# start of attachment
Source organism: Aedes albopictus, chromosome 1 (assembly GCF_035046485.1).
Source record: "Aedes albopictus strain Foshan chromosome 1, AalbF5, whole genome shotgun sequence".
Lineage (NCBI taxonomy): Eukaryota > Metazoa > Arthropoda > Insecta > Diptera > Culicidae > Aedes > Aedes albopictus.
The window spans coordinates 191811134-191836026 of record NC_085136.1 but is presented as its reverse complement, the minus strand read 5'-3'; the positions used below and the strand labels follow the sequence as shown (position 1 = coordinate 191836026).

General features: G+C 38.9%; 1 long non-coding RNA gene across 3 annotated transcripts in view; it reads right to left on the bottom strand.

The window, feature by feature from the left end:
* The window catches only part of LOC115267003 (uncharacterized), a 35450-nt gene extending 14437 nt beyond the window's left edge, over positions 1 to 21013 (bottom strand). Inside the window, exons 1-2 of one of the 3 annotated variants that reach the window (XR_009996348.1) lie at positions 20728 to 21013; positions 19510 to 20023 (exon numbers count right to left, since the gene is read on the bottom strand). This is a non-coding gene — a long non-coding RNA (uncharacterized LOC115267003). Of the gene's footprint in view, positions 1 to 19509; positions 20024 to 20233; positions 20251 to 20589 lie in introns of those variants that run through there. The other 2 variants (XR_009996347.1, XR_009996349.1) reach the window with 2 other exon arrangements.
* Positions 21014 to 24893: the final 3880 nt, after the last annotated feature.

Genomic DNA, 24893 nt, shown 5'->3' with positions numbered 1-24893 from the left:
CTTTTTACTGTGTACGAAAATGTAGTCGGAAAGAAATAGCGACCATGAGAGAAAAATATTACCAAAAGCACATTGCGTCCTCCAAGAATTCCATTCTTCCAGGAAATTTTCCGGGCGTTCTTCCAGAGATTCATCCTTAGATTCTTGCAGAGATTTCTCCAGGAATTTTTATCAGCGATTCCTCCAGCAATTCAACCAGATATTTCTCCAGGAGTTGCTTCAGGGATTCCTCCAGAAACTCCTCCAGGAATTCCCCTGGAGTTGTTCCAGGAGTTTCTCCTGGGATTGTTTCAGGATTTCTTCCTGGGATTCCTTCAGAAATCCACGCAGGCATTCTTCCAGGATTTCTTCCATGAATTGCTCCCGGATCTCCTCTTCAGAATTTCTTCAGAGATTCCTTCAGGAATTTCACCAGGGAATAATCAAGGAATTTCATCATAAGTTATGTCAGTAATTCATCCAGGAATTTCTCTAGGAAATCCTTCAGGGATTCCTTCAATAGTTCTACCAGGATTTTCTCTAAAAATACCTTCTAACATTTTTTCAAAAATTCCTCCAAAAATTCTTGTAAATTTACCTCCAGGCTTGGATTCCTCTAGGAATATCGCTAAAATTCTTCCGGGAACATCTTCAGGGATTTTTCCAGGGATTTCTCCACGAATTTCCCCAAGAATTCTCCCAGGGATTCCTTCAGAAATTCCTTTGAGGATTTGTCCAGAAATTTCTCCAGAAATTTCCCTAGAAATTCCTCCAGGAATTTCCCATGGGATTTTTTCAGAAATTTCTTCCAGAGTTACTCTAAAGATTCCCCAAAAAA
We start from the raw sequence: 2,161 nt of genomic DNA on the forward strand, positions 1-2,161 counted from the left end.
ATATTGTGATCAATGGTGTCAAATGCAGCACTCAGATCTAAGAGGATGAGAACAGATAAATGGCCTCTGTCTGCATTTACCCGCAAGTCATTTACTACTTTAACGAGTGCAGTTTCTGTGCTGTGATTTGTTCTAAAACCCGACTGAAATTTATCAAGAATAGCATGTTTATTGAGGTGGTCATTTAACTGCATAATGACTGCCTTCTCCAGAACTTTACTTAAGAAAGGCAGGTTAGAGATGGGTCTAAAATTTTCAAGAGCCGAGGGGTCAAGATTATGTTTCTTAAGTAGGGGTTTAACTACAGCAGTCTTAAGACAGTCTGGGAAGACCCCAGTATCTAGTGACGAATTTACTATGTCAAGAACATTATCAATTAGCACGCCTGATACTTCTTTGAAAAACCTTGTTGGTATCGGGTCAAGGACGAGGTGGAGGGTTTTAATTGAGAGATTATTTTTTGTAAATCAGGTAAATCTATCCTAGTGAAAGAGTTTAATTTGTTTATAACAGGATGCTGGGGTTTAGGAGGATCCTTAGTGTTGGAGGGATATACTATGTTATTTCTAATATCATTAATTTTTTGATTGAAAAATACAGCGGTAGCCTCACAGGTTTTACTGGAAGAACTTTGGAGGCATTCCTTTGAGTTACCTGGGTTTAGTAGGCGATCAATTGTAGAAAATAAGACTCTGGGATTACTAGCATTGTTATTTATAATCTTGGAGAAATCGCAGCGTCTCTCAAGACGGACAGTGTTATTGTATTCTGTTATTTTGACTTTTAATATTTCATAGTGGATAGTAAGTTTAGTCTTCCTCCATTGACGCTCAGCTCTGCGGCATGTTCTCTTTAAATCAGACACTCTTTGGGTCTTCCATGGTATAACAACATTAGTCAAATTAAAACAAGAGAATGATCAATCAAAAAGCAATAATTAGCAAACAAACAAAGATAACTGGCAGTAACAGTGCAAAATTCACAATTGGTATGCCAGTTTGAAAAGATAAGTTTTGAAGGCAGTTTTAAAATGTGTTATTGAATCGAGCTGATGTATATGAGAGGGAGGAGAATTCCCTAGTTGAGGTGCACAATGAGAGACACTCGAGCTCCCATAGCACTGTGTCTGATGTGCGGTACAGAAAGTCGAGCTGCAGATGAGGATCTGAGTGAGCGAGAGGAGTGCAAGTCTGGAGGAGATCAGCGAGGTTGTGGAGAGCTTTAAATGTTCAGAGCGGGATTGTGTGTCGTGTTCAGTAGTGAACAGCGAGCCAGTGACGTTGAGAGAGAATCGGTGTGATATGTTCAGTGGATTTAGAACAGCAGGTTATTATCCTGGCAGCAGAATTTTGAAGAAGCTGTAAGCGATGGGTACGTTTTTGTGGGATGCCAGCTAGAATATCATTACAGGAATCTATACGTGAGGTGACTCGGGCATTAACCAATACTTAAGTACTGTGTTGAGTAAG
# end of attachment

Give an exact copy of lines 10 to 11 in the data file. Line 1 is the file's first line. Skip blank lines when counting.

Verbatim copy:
CTTTTTACTGTGTACGAAAATGTAGTCGGAAAGAAATAGCGACCATGAGAGAAAAATATTACCAAAAGCACATTGCGTCCTCCAAGAATTCCATTCTTCCAGGAAATTTTCCGGGCGTTCTTCCAGAGATTCATCCTTAGATTCTTGCAGAGATTTCTCCAGGAATTTTTATCAGCGATTCCTCCAGCAATTCAACCAGATATTTCTCCAGGAGTTGCTTCAGGGATTCCTCCAGAAACTCCTCCAGGAATTCCCCTGGAGTTGTTCCAGGAGTTTCTCCTGGGATTGTTTCAGGATTTCTTCCTGGGATTCCTTCAGAAATCCACGCAGGCATTCTTCCAGGATTTCTTCCATGAATTGCTCCCGGATCTCCTCTTCAGAATTTCTTCAGAGATTCCTTCAGGAATTTCACCAGGGAATAATCAAGGAATTTCATCATAAGTTATGTCAGTAATTCATCCAGGAATTTCTCTAGGAAATCCTTCAGGGATTCCTTCAATAGTTCTACCAGGATTTTCTCTAAAAATACCTTCTAACATTTTTTCAAAAATTCCTCCAAAAATTCTTGTAAATTTACCTCCAGGCTTGGATTCCTCTAGGAATATCGCTAAAATTCTTCCGGGAACATCTTCAGGGATTTTTCCAGGGATTTCTCCACGAATTTCCCCAAGAATTCTCCCAGGGATTCCTTCAGAAATTCCTTTGAGGATTTGTCCAGAAATTTCTCCAGAAATTTCCCTAGAAATTCCTCCAGGAATTTCCCATGGGATTTTTTCAGAAATTTCTTCCAGAGTTACTCTAAAGATTCCCCAAAAAA
We start from the raw sequence: 2,161 nt of genomic DNA on the forward strand, positions 1-2,161 counted from the left end.